International Demand

DLA Piper Revenue Increases 10.8% to Nearly $3.5 Billion as Company Achieves Fifth Consecutive Year of Growth

Extensive life science and technology work in the United States and around the world helped DLA Piper achieve its fifth consecutive year of growth, with revenue up 10.8% to 3, $47 billion.

The global giant, whose revenue trailed only Kirkland & Ellis and Latham & Watkins in the 2021 Am Law 100 rankings, also posted earnings per financial partner of nearly $2.5 million, up 17.6% compared to the previous year.

Year-over-year financial performance of DLA Piper.

“WWe’ve seen our business and the people we serve continually evolve toward bigger engagements, better engagements, and bigger engagements for our customers,” said Frank Ryan, President of the Americas and Global Co-CEO.

While DLA Piper’s number of employees remained stable in 2021 at around 4,000 lawyers, the number of partners at the firm fell 3.5% in 2021. Ryan attributed this trend in part to changes in financial management in the United States which gave the firm more liquidity. at your fingertips and enabled more associates to receive a greater portion of their compensation in the form of fixed distributions throughout the calendar year, upgrading their status under American Lawyer guidelines to a status without capital. According to Ryan, additional “management” of the ranks of financial partners has also led to retirements and other changes.

Similar to 2020, the company’s U.S. operations stood out, with technology and life sciences revenues up around 20%. Within those two sectors, Ryan noted that private equity, mergers and acquisitions, and corporate finance were all “incredibly hot.” Work on disputes in these two sectors was also significant and continued in the first quarter of 2022. Only restructuring was close to stagnation, which is consistent with other comparable companies in a booming market. .

In an example of the firm’s transactional capabilities in the United States, she advised Abry Partners on several transactions over the past year, including the $400 million sale of a supply and management company. pharmacies and a majority investment in healthcare IT solutions provider CloudWave. And on the litigation side, attorneys issued a Ninth Circuit decision ending a long-running mass tort accusing Novo Nordisk’s diabetes drug Victoza of causing pancreatic cancer.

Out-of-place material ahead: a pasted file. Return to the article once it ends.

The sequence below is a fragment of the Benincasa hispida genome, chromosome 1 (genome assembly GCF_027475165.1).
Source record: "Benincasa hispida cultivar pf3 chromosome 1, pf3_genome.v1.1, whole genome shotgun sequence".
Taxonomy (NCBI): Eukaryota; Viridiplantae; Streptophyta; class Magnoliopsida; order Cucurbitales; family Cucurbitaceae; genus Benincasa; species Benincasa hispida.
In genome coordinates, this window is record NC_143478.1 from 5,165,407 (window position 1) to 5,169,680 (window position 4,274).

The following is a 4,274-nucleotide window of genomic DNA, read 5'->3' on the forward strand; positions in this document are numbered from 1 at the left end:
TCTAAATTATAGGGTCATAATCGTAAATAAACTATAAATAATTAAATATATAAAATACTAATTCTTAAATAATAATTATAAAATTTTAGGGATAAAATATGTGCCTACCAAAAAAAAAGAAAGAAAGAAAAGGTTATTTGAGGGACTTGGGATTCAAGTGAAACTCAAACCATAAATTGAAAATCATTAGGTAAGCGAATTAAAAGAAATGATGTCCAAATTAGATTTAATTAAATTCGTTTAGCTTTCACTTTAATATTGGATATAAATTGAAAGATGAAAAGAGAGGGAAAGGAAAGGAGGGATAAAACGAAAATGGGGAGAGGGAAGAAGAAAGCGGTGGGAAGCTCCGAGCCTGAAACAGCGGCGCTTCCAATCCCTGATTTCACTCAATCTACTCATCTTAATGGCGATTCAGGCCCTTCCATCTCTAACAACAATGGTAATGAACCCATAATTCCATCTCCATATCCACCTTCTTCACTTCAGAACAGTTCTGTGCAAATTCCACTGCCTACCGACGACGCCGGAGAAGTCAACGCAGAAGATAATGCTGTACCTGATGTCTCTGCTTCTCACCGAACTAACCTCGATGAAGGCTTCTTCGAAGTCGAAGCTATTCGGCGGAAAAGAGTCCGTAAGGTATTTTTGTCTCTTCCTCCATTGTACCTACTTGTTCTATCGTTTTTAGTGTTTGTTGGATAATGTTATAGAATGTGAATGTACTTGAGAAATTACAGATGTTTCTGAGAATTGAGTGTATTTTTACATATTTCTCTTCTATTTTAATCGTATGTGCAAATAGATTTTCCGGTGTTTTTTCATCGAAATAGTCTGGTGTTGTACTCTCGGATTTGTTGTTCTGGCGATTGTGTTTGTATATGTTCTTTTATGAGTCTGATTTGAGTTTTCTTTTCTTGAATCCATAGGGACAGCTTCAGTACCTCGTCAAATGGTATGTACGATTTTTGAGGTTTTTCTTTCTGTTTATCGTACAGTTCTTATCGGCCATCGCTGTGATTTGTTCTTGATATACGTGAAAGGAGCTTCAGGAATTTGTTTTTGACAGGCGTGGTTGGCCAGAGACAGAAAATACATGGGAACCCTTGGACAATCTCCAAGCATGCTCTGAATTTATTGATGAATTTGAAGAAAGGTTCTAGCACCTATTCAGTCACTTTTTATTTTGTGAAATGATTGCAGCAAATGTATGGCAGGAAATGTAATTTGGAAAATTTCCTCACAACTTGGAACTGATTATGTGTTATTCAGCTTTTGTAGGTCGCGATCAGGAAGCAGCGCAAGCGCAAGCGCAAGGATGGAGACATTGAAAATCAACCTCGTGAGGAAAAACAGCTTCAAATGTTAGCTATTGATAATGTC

As a result of this and other work, for US partners, profits increased by nearly 30%, pushing $3 million on average, according to Ryan.

For us, a lot of that has to do with our global presence,” Ryan said. “We can say we had a great performance in the United States, but a lot of that is down to the global relationships we have and working together.”

The reverse is also true, according to co-global CEO Simon Levine.

“We’re glad that the American business recognizes the role we play, and we’re lucky to have such a strong American business helping us out,” Levine said.

Around the world, life sciences and technology also generated significant demand, with Levine also highlighting energy and natural resources, and green energy projects in particular. The opportunities for this work in the Nordic countries and in Africa have been particularly strong.

The company advised Swedish fashion retailer H&M Group on two major partnerships with global solar energy companies and advised global biopharmaceutical company HUTCHMED on its public offering in Hong Kong, following previous listings on the AIM London stock exchange, then on NASDAQ.

Unlike in previous years, company specific earnings in London were not available. They were $269,335,488 in 2020. But Levine identified the UK as one of the fastest growing regions, by double digits, along with Germany and Luxembourg, where private funds have prosperous.

Expenses varied on the card for DLA Piper. In the United States, increases in partner compensation have been significant and have trickled down to global markets which have seen a large influx of American companies. “Wage pressures in Eastern Europe are not large compared to wage pressure in the UK,” Levine noted.

He added that around the world, the company succeeds in recruiting talent not only with monetary compensation, but also through the ability to work internationally through secondments, other professional development opportunities and considerations. cultural, such as the company’s commitment to sustainability.

The latter is one of the reasons Ryan and Levine believe the company’s travel spending, while still being artificially suppressed in the second calendar year of the COVID pandemic, will never return to levels. before the pandemic. With growing concerns about sustainability, Levine noted that clients, in particular, are increasingly demanding that their professional services firms take a hard look at their own carbon footprint.

“WWe’re absolutely paying more attention, from a sustainability perspective, to how we achieve those goals for customers and the business, while not having to travel as often,” Levine said.

Meanwhile, company executives see the company’s real estate portfolio as another potential area for cost savings, as they consider how accommodations and other hybrid working arrangements can reduce space. These adjustments will also lead to increased spending on technology to ensure greater connectivity in the future.

Looking ahead, in the United States, the company is prioritizing growth in New York, Chicago, Texas and Silicon Valley, as well as its regulatory practice in Washington, DC, and continues to focus on life sciences and technology, while developing its capabilities in energy and natural resources.

And elsewhere in the world, the company plans to continue hiring in the UK, Paris, throughout Germany and Luxembourg and Brussels in Europe, as well as Tokyo, Singapore and Australia.